I like to read Christmas stories during the holidays and each romance—one historical, one historical suspense, and one contemporary—is well-written with hidden clues to tie them together.

Christianbook.com

Flora’s Wish by Kathleen Y’Barbo

Reviewed by Sandra Merville Hart

The Secret Lives of Will Tucker, Book 1

It’s 1887, and Flora Brimm must get a fiancé to live long enough to marry her and produce an heir to her grandfather’s Natchez home, where her crippled sister resides. If not, her cousin stands to inherit it and he will sell the estate.

Unfortunately, four men have died before their intended wedding day, earning her the nickname “Fatal Flora.” The fifth man she agrees to marry must make it to the altar. She doesn’t love Will Tucker, but time is running out. They must marry.

Lucas McMinn, a Pinkerton agent with personal reasons for arresting Will Tucker, has his hands full when taking on the task of protecting Flora from her fiancé.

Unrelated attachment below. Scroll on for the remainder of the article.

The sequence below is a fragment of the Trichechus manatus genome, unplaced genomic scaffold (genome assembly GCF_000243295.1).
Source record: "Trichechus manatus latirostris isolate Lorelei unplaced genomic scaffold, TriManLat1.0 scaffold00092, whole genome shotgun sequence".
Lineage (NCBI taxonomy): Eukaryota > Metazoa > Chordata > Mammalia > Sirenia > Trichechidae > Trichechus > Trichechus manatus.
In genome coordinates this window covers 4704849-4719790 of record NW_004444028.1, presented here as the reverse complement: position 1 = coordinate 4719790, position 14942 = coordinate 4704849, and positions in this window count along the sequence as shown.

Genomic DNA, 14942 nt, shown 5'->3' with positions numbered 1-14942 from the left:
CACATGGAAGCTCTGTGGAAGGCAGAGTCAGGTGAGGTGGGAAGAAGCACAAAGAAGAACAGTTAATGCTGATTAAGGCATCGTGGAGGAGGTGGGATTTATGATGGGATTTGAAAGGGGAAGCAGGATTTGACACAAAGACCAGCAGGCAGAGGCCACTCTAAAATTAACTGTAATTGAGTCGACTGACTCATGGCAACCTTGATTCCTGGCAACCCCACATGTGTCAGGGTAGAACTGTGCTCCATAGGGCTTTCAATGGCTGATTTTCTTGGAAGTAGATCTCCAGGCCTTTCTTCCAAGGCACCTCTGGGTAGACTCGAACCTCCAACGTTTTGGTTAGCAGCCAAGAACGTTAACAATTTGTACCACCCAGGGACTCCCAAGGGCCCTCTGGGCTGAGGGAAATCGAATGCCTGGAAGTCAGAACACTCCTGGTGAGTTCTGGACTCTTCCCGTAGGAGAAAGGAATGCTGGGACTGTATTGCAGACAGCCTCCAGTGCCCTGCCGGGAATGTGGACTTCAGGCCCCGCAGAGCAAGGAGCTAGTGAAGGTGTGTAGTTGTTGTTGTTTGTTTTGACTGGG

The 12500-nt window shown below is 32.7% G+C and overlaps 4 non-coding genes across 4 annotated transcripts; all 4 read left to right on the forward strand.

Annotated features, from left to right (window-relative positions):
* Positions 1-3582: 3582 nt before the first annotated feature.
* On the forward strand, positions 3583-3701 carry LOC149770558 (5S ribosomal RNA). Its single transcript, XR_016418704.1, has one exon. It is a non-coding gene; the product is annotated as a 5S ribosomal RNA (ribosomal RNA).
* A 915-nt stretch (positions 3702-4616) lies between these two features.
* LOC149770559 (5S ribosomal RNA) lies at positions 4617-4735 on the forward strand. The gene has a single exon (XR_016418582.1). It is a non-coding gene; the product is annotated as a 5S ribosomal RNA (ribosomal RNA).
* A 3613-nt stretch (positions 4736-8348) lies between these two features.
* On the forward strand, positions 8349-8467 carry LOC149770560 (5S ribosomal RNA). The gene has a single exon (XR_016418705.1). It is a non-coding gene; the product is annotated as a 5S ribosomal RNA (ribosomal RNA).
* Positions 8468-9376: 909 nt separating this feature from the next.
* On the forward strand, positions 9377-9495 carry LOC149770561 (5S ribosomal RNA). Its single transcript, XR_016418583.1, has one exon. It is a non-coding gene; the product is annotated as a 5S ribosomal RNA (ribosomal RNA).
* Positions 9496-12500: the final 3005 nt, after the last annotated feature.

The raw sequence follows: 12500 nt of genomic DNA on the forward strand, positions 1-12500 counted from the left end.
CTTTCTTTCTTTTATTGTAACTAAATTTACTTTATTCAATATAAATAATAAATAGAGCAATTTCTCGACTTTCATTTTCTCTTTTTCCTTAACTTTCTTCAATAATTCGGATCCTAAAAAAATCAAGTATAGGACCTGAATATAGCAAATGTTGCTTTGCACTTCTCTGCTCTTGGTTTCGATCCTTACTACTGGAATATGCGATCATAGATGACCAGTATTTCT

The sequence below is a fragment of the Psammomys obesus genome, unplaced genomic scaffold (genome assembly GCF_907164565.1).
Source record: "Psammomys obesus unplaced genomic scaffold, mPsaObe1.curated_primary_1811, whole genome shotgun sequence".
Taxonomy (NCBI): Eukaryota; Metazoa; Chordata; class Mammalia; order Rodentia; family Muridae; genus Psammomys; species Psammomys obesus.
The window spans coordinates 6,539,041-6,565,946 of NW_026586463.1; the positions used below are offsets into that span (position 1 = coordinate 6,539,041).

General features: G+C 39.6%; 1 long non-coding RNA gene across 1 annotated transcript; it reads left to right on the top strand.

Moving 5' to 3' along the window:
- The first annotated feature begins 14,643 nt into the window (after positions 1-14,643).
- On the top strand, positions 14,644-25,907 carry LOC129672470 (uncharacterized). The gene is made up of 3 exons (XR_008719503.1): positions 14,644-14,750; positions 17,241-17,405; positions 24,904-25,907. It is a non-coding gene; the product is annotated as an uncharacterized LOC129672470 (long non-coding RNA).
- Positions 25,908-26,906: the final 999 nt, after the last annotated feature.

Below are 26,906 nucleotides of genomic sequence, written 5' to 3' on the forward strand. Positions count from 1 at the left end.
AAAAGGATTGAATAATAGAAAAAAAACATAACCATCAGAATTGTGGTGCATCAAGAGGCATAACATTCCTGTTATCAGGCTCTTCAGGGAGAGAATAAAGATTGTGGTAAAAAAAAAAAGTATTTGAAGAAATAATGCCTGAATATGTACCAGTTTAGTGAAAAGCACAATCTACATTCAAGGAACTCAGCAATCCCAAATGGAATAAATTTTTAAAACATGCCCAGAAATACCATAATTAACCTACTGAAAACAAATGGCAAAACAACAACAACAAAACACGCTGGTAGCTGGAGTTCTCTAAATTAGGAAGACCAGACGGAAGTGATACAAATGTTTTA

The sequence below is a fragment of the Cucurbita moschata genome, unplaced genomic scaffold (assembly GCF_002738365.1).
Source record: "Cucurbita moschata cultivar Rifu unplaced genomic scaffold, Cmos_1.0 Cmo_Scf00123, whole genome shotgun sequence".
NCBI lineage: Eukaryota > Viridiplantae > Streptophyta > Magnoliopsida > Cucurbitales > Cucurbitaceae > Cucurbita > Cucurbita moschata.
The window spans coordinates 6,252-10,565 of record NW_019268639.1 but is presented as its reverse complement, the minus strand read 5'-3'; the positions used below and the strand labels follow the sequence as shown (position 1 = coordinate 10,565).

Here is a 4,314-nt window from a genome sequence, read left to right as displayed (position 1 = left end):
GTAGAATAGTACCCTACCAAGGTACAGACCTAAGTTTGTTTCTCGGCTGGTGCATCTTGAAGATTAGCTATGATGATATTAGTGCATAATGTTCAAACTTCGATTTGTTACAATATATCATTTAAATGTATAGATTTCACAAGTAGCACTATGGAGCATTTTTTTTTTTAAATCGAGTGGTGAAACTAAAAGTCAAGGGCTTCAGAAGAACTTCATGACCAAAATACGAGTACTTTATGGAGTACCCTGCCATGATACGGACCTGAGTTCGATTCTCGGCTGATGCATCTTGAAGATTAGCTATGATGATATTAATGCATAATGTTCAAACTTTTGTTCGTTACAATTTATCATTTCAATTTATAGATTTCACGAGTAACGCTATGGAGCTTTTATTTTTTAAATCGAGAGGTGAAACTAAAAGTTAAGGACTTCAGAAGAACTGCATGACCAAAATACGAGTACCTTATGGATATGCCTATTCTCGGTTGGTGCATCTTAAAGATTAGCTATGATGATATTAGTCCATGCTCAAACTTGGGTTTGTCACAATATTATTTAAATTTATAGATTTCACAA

There’s a lot of action and adventure in this story. The characters are believable and likeable. There was plenty of suspense and danger as well. Romantic scenes often happened in the midst of danger and had the effect of lessening the suspense for me.

Recommended for readers of inspirational historical romance.

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Make Your Creative Dreams Real by SARK

Reviewed by Sandra Merville Hart

Subtitle: A plan for Procrastinators, Perfectionists, Busy People, and People who would really rather Sleep All Day

I bought this book at a writers’ conference several years and was inspired by the creative way the author put the book together.

The font changes a few times on a single page. Sentences vary in size on the same page. There are fun sketches throughout. A quote runs down the side of a page.

And pearls of wisdom abound.

There are chapters on “The Land of No,” “The World of Yes,” and “Making Creative Dreams Real with MicroMOVEments.” The book is packed with practical advice, ideas, and inspiration.

I love the phrase “Great Big Dream Flapping Wings” where the word “Dream” has wings. It’s an example of what you’ll find throughout the book.

Another thing I like is that I can pick it up and read a section and set it down with my imagination fueled.

Recommended for writers, painters, actors, artists, quilters, designers—anyone working in a creative field. If you are looking for your creative dream or fear pursuing your dream, this book may inspire you.